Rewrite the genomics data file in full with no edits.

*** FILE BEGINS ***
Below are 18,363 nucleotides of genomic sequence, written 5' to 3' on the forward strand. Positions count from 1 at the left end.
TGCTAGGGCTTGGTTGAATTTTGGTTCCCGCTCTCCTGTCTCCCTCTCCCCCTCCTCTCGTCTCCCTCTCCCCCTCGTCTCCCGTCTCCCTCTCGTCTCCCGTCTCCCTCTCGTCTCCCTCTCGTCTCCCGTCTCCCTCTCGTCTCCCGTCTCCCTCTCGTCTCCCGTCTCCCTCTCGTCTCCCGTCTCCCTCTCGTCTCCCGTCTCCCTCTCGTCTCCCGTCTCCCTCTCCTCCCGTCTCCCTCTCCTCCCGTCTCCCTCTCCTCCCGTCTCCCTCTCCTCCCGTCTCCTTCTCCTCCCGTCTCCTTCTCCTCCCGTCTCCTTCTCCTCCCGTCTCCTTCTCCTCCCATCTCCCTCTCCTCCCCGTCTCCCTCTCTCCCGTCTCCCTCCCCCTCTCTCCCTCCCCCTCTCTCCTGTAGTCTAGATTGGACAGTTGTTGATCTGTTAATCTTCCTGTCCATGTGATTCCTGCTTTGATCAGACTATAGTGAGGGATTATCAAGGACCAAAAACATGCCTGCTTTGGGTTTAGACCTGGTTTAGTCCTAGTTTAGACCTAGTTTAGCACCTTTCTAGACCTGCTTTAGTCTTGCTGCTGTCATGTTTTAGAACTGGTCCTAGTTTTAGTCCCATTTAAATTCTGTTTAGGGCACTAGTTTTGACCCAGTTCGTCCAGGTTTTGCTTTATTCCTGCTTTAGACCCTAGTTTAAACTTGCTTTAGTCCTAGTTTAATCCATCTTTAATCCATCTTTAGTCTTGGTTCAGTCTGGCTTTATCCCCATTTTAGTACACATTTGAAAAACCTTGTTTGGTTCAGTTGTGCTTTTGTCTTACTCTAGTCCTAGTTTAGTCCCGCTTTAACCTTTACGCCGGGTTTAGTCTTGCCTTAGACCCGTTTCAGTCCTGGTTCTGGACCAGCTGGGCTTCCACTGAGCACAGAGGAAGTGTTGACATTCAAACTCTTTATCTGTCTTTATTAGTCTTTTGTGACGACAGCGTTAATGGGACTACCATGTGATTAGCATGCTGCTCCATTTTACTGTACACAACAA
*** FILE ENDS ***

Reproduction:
Below are 18,363 nucleotides of genomic sequence, written 5' to 3' on the forward strand. Positions count from 1 at the left end.
TGCTAGGGCTTGGTTGAATTTTGGTTCCCGCTCTCCTGTCTCCCTCTCCCCCTCCTCTCGTCTCCCTCTCCCCCTCGTCTCCCGTCTCCCTCTCGTCTCCCGTCTCCCTCTCGTCTCCCTCTCGTCTCCCGTCTCCCTCTCGTCTCCCGTCTCCCTCTCGTCTCCCGTCTCCCTCTCGTCTCCCGTCTCCCTCTCGTCTCCCGTCTCCCTCTCGTCTCCCGTCTCCCTCTCCTCCCGTCTCCCTCTCCTCCCGTCTCCCTCTCCTCCCGTCTCCCTCTCCTCCCGTCTCCTTCTCCTCCCGTCTCCTTCTCCTCCCGTCTCCTTCTCCTCCCGTCTCCTTCTCCTCCCATCTCCCTCTCCTCCCCGTCTCCCTCTCTCCCGTCTCCCTCCCCCTCTCTCCCTCCCCCTCTCTCCTGTAGTCTAGATTGGACAGTTGTTGATCTGTTAATCTTCCTGTCCATGTGATTCCTGCTTTGATCAGACTATAGTGAGGGATTATCAAGGACCAAAAACATGCCTGCTTTGGGTTTAGACCTGGTTTAGTCCTAGTTTAGACCTAGTTTAGCACCTTTCTAGACCTGCTTTAGTCTTGCTGCTGTCATGTTTTAGAACTGGTCCTAGTTTTAGTCCCATTTAAATTCTGTTTAGGGCACTAGTTTTGACCCAGTTCGTCCAGGTTTTGCTTTATTCCTGCTTTAGACCCTAGTTTAAACTTGCTTTAGTCCTAGTTTAATCCATCTTTAATCCATCTTTAGTCTTGGTTCAGTCTGGCTTTATCCCCATTTTAGTACACATTTGAAAAACCTTGTTTGGTTCAGTTGTGCTTTTGTCTTACTCTAGTCCTAGTTTAGTCCCGCTTTAACCTTTACGCCGGGTTTAGTCTTGCCTTAGACCCGTTTCAGTCCTGGTTCTGGACCAGCTGGGCTTCCACTGAGCACAGAGGAAGTGTTGACATTCAAACTCTTTATCTGTCTTTATTAGTCTTTTGTGACGACAGCGTTAATGGGACTACCATGTGATTAGCATGCTGCTCCATTTTACTGTACACAACAA